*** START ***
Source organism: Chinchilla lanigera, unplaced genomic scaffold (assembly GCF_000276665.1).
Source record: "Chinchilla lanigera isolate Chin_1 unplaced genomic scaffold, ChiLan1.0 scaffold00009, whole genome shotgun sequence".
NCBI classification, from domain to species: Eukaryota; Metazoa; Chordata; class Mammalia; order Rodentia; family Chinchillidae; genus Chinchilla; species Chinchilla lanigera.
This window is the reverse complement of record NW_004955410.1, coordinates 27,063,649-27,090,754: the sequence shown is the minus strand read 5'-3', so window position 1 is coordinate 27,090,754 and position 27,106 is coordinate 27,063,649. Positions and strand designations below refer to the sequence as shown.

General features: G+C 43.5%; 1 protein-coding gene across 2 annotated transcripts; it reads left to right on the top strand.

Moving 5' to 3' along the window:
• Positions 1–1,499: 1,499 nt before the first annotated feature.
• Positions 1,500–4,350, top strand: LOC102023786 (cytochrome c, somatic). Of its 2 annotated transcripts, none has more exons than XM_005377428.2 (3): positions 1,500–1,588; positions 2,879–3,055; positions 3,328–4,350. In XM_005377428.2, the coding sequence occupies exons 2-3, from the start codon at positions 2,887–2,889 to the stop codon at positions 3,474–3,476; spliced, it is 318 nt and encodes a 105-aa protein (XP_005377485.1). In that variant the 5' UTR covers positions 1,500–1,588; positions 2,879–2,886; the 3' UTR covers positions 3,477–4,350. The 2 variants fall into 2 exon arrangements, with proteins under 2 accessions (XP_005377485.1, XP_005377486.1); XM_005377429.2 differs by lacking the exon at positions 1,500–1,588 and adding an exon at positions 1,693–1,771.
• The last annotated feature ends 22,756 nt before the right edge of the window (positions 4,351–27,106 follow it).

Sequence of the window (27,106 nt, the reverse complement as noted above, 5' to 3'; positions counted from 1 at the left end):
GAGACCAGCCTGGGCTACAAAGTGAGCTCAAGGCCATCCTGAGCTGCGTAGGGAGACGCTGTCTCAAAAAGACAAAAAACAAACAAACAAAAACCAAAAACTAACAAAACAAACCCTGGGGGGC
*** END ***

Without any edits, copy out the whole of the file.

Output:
Source organism: Chinchilla lanigera, unplaced genomic scaffold (assembly GCF_000276665.1).
Source record: "Chinchilla lanigera isolate Chin_1 unplaced genomic scaffold, ChiLan1.0 scaffold00009, whole genome shotgun sequence".
NCBI classification, from domain to species: Eukaryota; Metazoa; Chordata; class Mammalia; order Rodentia; family Chinchillidae; genus Chinchilla; species Chinchilla lanigera.
This window is the reverse complement of record NW_004955410.1, coordinates 27,063,649-27,090,754: the sequence shown is the minus strand read 5'-3', so window position 1 is coordinate 27,090,754 and position 27,106 is coordinate 27,063,649. Positions and strand designations below refer to the sequence as shown.

General features: G+C 43.5%; 1 protein-coding gene across 2 annotated transcripts; it reads left to right on the top strand.

Moving 5' to 3' along the window:
• Positions 1–1,499: 1,499 nt before the first annotated feature.
• Positions 1,500–4,350, top strand: LOC102023786 (cytochrome c, somatic). Of its 2 annotated transcripts, none has more exons than XM_005377428.2 (3): positions 1,500–1,588; positions 2,879–3,055; positions 3,328–4,350. In XM_005377428.2, the coding sequence occupies exons 2-3, from the start codon at positions 2,887–2,889 to the stop codon at positions 3,474–3,476; spliced, it is 318 nt and encodes a 105-aa protein (XP_005377485.1). In that variant the 5' UTR covers positions 1,500–1,588; positions 2,879–2,886; the 3' UTR covers positions 3,477–4,350. The 2 variants fall into 2 exon arrangements, with proteins under 2 accessions (XP_005377485.1, XP_005377486.1); XM_005377429.2 differs by lacking the exon at positions 1,500–1,588 and adding an exon at positions 1,693–1,771.
• The last annotated feature ends 22,756 nt before the right edge of the window (positions 4,351–27,106 follow it).

Sequence of the window (27,106 nt, the reverse complement as noted above, 5' to 3'; positions counted from 1 at the left end):
GAGACCAGCCTGGGCTACAAAGTGAGCTCAAGGCCATCCTGAGCTGCGTAGGGAGACGCTGTCTCAAAAAGACAAAAAACAAACAAACAAAAACCAAAAACTAACAAAACAAACCCTGGGGGGC